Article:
Ninety percent of respondents reported that the election results negatively impacted school climate and they believe that the effects will be long lasting. Eighty percent of respondents described concerns and heightened anxiety for students and families. Teachers reported that the issues they were describing were new and growing, “I have seen open racism, spoken, for the first time in 23 years of teaching.” stated a middle school teacher in Michigan. Another middle school teacher in Wisconsin stated, “I have never directly encountered race-related harassment in our school until after the election this year.” Most of these educators are reporting tension and fear among their students. Nearly 1,000 teachers reported fearing deportation, and family separation “as a concern among students.” Targeting and harassment has increased. A middle school counselor in Florida reported troubling events, “In a 24-hour period, I completed two suicide assessments and two threat of violence assessments for middle school students. This was last week, one week after the election... students were threatening violence against African Americans. Students were suicidal and without hope. Fights, disrespect have increased as well.” A kindergartner in Tennessee asked her teacher, “Are they going to do anything to me? Am I safe?” Communities are experiencing divisions opened by the election.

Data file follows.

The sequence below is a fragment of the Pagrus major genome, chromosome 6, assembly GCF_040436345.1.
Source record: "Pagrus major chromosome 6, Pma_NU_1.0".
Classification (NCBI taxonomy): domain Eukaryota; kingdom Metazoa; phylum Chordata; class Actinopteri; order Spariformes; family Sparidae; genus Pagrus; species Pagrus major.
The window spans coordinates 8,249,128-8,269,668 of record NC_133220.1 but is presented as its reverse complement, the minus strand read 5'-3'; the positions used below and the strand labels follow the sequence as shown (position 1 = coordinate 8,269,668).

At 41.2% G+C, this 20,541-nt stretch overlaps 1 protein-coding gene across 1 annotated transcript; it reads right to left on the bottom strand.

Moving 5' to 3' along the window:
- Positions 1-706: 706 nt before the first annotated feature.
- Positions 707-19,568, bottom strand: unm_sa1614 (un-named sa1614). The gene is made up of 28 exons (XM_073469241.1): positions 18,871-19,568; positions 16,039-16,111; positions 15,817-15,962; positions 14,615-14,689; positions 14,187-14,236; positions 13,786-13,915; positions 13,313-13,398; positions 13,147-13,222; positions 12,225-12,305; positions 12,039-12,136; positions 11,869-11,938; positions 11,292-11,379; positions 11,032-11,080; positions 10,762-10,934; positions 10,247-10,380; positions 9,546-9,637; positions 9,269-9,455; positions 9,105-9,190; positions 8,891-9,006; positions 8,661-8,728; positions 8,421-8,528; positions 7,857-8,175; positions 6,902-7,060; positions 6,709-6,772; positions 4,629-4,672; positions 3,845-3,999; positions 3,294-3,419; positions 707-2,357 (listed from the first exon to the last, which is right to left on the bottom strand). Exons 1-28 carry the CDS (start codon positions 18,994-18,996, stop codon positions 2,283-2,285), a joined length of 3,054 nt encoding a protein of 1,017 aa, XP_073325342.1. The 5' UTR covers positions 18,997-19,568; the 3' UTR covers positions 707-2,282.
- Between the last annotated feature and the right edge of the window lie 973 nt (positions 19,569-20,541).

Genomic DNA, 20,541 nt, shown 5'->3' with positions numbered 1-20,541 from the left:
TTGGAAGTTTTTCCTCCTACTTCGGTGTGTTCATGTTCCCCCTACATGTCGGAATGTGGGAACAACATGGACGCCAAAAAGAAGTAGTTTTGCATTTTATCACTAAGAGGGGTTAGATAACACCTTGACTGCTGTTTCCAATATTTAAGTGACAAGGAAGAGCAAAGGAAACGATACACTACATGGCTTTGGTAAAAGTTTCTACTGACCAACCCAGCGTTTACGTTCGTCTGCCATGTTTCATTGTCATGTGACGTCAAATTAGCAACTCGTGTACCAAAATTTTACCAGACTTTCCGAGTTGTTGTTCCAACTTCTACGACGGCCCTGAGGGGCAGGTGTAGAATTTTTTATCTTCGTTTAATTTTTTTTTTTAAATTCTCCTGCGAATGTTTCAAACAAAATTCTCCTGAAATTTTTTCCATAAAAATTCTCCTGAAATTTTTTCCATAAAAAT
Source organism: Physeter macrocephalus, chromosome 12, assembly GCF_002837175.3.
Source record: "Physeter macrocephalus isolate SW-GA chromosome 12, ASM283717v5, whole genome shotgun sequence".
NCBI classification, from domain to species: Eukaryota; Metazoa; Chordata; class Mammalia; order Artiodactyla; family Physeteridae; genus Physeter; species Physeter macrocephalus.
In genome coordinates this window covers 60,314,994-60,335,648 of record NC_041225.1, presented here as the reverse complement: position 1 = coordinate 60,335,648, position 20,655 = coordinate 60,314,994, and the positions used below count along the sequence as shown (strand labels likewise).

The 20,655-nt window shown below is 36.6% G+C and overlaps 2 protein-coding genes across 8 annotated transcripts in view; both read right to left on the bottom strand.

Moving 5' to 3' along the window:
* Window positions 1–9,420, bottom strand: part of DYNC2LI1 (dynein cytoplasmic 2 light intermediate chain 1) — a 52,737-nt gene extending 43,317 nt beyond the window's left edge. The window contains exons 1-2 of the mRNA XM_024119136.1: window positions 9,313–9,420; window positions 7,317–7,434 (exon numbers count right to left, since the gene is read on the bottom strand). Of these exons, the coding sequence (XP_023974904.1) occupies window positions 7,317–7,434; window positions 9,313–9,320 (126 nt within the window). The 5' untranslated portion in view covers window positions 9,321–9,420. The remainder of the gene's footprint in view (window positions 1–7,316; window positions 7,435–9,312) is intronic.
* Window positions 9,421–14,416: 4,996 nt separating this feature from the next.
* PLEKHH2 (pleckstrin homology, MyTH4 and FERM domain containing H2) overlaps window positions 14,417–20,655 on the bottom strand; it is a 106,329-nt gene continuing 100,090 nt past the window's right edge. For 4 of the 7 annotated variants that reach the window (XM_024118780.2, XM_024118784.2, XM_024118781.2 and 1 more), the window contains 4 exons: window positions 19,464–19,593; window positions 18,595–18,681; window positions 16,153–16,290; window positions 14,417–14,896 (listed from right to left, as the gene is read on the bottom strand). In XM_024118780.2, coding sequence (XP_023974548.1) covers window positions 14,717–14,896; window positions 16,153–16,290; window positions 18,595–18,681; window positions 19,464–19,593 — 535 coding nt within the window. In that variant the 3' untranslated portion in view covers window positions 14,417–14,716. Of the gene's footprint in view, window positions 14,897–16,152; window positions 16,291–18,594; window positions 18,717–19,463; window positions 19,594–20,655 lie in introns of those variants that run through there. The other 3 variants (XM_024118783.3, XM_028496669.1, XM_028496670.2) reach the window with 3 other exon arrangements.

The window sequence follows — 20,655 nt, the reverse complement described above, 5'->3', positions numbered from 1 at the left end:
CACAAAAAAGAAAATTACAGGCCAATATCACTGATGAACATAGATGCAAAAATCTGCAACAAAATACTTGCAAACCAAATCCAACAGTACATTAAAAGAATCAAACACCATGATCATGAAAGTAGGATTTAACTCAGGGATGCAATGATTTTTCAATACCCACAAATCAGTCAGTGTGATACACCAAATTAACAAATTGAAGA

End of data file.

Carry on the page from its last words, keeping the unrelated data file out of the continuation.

There were a small number of exceptions to the overwhelming responses of negative effects following the election. There was a very small minority of reports from teachers that there was little impact on their students or schools following the election. Students at a high school in Alabama stated that “regardless of who won, we are still in this country together and we will make the most of it. They really did not see that whoever won would make a difference in their lives.” A high school teacher in Idaho reported, “They reacted, but they moved on faster than the adults are.” Other schools that were able to report little impact in their communities reported that they had worked hard to establish “inclusive welcoming communities”. One California high school teacher reported that, “The students were devastated by the election results, as were most of our faculty and staff members. However, the darkness of the election brought us all closer together and in a positive and proactive way!”